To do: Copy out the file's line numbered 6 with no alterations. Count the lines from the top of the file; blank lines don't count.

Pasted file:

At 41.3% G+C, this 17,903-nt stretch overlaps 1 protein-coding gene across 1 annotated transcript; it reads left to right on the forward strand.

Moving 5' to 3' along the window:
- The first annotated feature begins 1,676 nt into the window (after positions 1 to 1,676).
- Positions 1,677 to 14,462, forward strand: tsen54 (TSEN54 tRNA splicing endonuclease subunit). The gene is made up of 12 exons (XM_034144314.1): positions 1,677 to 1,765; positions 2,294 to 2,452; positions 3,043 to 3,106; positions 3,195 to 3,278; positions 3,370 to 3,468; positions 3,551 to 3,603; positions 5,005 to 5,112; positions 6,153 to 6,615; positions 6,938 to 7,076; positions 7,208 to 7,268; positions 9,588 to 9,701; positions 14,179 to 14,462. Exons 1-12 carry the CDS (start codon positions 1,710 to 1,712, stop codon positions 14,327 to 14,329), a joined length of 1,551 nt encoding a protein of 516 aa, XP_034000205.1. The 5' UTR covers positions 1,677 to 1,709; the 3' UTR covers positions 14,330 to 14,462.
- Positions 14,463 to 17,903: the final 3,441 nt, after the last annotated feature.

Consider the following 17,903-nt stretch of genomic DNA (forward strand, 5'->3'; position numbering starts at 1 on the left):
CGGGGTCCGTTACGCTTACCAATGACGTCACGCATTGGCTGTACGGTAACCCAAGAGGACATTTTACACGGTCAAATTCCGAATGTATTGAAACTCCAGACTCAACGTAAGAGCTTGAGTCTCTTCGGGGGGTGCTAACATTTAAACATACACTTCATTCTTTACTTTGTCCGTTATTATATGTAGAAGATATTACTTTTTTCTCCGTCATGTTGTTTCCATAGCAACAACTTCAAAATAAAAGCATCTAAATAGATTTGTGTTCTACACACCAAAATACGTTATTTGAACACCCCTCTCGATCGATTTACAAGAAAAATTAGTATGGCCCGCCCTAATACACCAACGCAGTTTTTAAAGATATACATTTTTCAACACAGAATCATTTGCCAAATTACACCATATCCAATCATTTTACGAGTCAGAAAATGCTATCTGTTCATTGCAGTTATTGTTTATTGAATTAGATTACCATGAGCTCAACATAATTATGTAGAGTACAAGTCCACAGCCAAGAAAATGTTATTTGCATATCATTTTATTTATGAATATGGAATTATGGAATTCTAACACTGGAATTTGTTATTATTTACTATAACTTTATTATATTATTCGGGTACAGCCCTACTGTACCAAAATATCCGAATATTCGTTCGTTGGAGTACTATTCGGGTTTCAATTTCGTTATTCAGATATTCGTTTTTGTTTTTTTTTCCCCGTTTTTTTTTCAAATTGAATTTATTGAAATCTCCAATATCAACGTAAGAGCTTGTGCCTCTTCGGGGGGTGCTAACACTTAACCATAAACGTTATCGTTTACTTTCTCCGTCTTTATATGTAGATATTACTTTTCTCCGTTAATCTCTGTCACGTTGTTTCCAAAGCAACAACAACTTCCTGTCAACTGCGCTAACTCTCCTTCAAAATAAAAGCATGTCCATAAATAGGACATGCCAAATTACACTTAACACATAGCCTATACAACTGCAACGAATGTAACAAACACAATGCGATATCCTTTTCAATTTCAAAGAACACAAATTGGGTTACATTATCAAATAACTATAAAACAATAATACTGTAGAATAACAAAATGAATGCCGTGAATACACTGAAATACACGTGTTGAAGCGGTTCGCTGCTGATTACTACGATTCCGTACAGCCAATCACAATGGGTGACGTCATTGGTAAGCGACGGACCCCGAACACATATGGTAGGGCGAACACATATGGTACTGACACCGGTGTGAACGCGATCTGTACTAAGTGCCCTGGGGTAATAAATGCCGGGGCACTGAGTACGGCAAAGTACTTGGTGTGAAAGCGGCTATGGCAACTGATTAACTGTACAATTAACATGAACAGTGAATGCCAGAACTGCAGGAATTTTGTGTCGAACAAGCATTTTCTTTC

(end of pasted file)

Consider the following 17,903-nt stretch of genomic DNA (forward strand, 5'->3'; position numbering starts at 1 on the left):